The state of STEM (science, technology, engineering, and mathematics) in the United States has been under scrutiny for about a decade, since increasing numbers of scholarly articles and reports began to predict that the United States would be unable to produce sufficient numbers of qualified college graduates to fill the growing number of STEM-related positions.
Because of the magnified interest in STEM, the Department of Education focused on STEM in its 2013 fiscal year planning session, developing a five-year strategic plan whose broad objective was to ensure that the United States would not fall behind other leading nations. Now, three years later, many have begun to wonder if the gains in both STEM education and STEM-related business are enough.The proposed plan focused on five main goals:
- Reach more students and more teachers more effectively with STEM efforts by reorienting federal policy to meet the needs of those delivering STEM education: school districts, states, colleges and universities.
- Reorganize efforts and redirect resources around more clearly defined priorities, with accountable lead agencies.
- Enable rigorous evaluation and evidence-building strategies for federal STEM education programs.
- Increase the impact of federal investments in important areas such as graduate education by expanding resources for a more limited number of programs, while recognizing shortages in key disciplines and professions.
- Provide additional resources to meet specific national goals, such as recognizing and rewarding excellence in STEM instruction, strengthening the infrastructure for supporting STEM instruction and engagement, increasing the number of undergraduates with a STEM degree by one million over the next decade, and broadening participation in STEM fields by underrepresented groups.
A Crisis and a Surplus
In a 2015 Bureau of Labor Statistics publication, one research group analyzed the state of STEM against several different factors: geographic region, economic projections, and employment. The data, compiled from diverse sources like newspaper articles, company recruitment data, and notable reports, indicated that the state of STEM is suffering both a crisis and a surplus. Not surprisingly, the crisis lies in the education sector. Researchers noted that "low STEM retention rates, a relative decline of US citizens enrolled in science and engineering graduate school, and lower percentages of STEM graduates than other developed countries" were hindering growth in the number of qualified individuals available to fill STEM positions. The President's Council of Advisors on Science and Technology, in the same publication, pointed out that the US would need to "increase its yearly production of undergraduate STEM degrees by 34 percent over current rates to match the demand forecast for STEM professionals."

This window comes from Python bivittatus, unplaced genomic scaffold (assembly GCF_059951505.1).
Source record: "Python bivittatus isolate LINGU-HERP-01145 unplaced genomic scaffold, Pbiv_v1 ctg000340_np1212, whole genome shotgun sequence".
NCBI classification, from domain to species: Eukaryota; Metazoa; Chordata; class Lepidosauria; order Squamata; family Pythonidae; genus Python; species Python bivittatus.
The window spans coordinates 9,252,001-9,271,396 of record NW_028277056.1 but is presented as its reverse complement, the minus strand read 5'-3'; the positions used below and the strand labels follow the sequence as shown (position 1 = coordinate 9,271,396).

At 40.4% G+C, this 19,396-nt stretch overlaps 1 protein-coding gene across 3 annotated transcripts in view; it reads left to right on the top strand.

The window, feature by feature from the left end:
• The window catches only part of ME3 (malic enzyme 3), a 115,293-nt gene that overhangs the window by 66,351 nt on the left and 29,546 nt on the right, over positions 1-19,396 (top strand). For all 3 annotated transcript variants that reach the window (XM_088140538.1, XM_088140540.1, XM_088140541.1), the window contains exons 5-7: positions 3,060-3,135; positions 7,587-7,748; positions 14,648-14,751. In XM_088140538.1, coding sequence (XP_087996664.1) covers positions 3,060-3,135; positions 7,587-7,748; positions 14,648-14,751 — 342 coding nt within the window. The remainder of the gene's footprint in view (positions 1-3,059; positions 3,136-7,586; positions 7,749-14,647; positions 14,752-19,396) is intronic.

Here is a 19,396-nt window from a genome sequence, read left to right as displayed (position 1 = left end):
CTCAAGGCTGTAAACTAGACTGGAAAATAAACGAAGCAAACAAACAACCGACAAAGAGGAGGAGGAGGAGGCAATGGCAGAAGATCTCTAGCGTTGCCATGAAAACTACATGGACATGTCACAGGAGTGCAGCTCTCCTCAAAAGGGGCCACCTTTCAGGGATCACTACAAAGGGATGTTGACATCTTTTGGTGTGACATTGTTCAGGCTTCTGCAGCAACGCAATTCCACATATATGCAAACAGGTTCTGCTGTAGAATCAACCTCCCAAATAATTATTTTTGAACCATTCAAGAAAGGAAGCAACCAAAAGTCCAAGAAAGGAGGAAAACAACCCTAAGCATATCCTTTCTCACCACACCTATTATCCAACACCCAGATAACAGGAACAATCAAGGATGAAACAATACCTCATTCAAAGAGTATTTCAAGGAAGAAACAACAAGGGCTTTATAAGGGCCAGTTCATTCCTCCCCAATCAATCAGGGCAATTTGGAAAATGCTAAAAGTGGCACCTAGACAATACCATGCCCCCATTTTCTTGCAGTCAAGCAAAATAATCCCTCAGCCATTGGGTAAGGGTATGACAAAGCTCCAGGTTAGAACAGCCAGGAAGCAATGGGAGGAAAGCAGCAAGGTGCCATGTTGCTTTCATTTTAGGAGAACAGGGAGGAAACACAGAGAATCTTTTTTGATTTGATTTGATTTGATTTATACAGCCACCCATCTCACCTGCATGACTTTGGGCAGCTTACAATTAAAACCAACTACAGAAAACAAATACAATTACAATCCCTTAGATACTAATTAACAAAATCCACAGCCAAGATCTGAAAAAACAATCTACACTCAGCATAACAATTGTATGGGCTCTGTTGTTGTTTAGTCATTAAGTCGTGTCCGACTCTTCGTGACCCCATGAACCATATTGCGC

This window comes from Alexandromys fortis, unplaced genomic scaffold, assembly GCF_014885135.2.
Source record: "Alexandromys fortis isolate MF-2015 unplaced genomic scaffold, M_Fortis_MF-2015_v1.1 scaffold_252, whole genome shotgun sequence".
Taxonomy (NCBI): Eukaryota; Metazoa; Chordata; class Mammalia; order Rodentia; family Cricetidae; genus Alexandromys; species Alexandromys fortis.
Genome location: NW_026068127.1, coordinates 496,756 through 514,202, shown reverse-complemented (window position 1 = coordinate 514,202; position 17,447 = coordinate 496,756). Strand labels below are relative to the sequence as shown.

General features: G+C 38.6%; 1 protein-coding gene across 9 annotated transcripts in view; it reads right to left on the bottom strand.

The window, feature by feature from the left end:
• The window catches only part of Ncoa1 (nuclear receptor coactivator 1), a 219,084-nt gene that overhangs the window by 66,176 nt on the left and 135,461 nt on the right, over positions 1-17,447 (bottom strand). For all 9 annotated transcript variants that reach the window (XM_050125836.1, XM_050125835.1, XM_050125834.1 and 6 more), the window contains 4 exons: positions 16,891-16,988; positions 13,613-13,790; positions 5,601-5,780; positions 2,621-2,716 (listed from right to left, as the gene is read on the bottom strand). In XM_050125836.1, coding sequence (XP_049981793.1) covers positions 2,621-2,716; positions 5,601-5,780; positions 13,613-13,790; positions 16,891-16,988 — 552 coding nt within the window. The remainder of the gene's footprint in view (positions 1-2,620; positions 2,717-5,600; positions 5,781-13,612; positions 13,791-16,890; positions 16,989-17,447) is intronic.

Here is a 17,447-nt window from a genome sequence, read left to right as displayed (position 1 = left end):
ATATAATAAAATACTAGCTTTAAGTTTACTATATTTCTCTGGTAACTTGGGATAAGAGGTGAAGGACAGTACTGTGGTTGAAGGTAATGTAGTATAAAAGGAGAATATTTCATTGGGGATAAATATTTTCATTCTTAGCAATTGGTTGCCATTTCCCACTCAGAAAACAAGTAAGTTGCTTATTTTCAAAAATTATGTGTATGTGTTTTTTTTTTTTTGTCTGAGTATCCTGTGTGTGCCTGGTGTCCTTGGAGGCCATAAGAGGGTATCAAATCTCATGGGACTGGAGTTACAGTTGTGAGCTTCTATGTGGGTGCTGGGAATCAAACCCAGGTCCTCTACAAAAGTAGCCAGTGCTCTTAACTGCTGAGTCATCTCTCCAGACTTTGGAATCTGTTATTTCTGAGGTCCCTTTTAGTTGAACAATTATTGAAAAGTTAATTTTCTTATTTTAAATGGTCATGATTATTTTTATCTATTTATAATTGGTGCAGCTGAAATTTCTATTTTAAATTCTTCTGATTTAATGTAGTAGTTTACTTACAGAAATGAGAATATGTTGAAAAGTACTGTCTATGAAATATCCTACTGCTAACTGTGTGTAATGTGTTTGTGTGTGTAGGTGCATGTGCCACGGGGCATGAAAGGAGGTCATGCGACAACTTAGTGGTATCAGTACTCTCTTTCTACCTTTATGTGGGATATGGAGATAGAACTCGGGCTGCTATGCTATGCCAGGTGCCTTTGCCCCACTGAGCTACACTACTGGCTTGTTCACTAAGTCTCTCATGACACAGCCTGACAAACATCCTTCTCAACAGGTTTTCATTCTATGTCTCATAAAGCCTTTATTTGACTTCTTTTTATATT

And the surplus? That's in STEM-related jobs, although the researchers found that the job market for a STEM career varies by geographic location. For instance, technology positions are in high demand in California, Washington, and New York, with accompanying higher rates of pay; in Texas and Oklahoma there is a heavy demand for engineering professions, in particular for the oil and gas sector. In other areas of the of the United States STEM-related support positions in sectors like manufacturing are in demand. In those cases, the shortage of STEM-qualified candidates is exacerbated by a shortage of candidates in the skilled trades, as evidence has shown that fewer people are pursuing that type of employment.
Additional Contributing Factors
STEM education directly affects the pool of qualified job seekers, and so the demand for quality education to prepare students for college-level courses is at an all-time high. Many states across the country are feeling the need to use more aggressive recruitment tactics as they struggle to fill their classrooms with qualified STEM teachers (check out our blog on teacher shortages here).
So, is the state of STEM improving or is it still lagging behind? Evidence shows that there is still much to be done, particularly in the way we educate and prepare our youth for higher education and STEM careers. Without an emerging workforce with STEM skills and knowledge obtained through hands-on, in-depth training, the United States will find that the gap between the crisis and the surplus will only widen. Even as more STEM-related jobs are created, fewer individuals will qualify for them and pursue long-term successful careers in STEM professions.